UNK adds occupational therapy to KHOP scholarship program

UNK Communications

KEARNEY – The University of Nebraska at Kearney recently expanded its partnership with the University of Nebraska Medical Center to offer a new pathway for occupational therapy.

Students can now pursue a career in this high-demand health care profession while receiving academic and financial support through the Kearney Health Opportunities Program (KHOP), a successful collaboration between UNK and UNMC that trains medical professionals who are committed to practicing in rural Nebraska.

KHOP participants receive a full-tuition scholarship to attend UNK and guaranteed admission to UNMC if all requirements are met. The KHOP Learning Community provides additional support, mentoring and professional development opportunities for first-year UNK students, along with a $2,000 room waiver.

Peggy Abels
Peggy Abels

Launched in 2010, the program addresses an urgent need for health care professionals by recruiting and educating students from rural Nebraska who remain in these areas to practice. More than 100 UNK students are currently receiving their pre-professional training in one of the 10 eligible medical fields.

“We have been very pleased with the success of this program and its potential impact on the workforce shortages in rural parts of our state,” said Peggy Abels, director of UNK Health Sciences. “We look forward to further collaboration with UNMC to assist in filling the demand for occupational therapists.”

According to a 2020 report from UNMC, more than a third of the state’s 93 counties don’t have a practicing occupational therapist, a professional who helps patients develop, recover or improve the skills needed for work and everyday life. That means these services may be largely inaccessible to many rural Nebraskans because of time and travel constraints.

Leah Stade
Leah Stade

Nationally, employment of occupational therapists is projected to grow by 17% over the next decade, according to the U.S. Bureau of Labor Statistics, with professionals in the field earning a median salary of $86,280 per year. There are career opportunities with hospitals, physician practices, mental health centers, long-term care facilities, schools and home health agencies.

“Occupational therapy is great because we can engage people wherever they live, play, work, learn and rest. We provide service to a diverse population and treat people across the lifespan, facilitating the engagement in daily life activities that people both need and want to do,” said Dr. Leah Stade, an assistant professor and academic fieldwork coordinator in the UNMC Division of Occupational Therapy Education.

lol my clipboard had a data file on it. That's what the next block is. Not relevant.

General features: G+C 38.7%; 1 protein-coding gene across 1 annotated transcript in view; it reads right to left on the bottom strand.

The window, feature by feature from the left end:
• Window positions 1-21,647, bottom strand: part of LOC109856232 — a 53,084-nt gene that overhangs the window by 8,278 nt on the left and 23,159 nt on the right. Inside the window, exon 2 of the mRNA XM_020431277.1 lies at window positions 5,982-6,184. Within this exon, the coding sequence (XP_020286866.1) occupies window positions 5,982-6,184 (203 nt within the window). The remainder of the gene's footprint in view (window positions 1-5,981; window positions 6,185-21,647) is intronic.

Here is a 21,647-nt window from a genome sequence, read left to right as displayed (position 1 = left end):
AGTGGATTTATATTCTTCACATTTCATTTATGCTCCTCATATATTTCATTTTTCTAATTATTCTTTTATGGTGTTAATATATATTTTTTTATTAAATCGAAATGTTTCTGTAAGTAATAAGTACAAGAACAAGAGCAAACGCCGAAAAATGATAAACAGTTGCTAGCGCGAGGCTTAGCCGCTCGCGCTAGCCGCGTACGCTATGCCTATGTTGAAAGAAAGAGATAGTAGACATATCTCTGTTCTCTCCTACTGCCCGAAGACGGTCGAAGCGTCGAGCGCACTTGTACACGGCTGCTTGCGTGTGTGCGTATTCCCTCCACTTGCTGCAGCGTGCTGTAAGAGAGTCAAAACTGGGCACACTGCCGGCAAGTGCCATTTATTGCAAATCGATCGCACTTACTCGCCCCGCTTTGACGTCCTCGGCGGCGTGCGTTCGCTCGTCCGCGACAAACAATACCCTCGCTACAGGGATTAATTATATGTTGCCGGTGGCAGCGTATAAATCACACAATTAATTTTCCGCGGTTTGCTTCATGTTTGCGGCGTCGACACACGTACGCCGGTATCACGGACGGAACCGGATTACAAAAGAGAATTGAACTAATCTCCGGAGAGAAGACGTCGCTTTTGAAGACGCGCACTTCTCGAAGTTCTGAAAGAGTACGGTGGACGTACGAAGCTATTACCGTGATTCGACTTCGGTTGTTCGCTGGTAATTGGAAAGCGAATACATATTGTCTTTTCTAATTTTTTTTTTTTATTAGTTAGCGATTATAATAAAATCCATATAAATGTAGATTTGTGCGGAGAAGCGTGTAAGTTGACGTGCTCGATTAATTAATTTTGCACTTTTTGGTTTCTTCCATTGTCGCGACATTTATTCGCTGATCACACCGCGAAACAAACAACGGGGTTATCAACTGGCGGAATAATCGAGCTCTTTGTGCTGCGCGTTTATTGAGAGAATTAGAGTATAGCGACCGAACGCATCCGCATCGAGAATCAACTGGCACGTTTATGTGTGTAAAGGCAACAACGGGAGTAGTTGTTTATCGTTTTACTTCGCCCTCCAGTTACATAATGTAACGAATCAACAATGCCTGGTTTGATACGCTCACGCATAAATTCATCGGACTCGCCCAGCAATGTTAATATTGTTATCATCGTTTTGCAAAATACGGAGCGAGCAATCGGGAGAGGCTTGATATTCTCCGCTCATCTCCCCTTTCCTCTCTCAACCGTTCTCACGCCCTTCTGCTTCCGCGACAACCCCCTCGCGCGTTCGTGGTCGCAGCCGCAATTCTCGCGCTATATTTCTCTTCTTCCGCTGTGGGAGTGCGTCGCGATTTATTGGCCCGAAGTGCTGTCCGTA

The occupational therapy program requires approximately seven years of undergraduate and professional school education. After completing a bachelor’s degree at UNK, students will enter UNMC’s three-year occupational therapy program in Omaha or Kearney. Graduates of the UNMC program will receive a Doctor of Occupational Therapy (OTD) degree and be eligible to take the national certification examination.

“Our program is delighted to partner with UNK to promote the occupational therapy profession,” said Stade, a UNK graduate who works at the Health Science Education Complex on campus. “We recognize the high caliber of education provided by UNK, and we look forward to working together to educate the occupational therapists of the future.”

In addition to occupational therapy, KHOP students can study in the fields of dental hygiene, dentistry, medical laboratory science, medicine, nursing, pharmacy, physical therapy, physician assistant and radiography.

For more information on the program, visit unk.edu/khop. The deadline for applications is Dec. 1.

Students can now pursue a career in occupational therapy through the Kearney Health Opportunities Program (KHOP), a partnership between UNK and UNMC. (Photo by Erika Pritchard, UNK Communications)
Students can now pursue a career in occupational therapy through the Kearney Health Opportunities Program (KHOP), a partnership between UNK and UNMC. (Photo by Erika Pritchard, UNK Communications)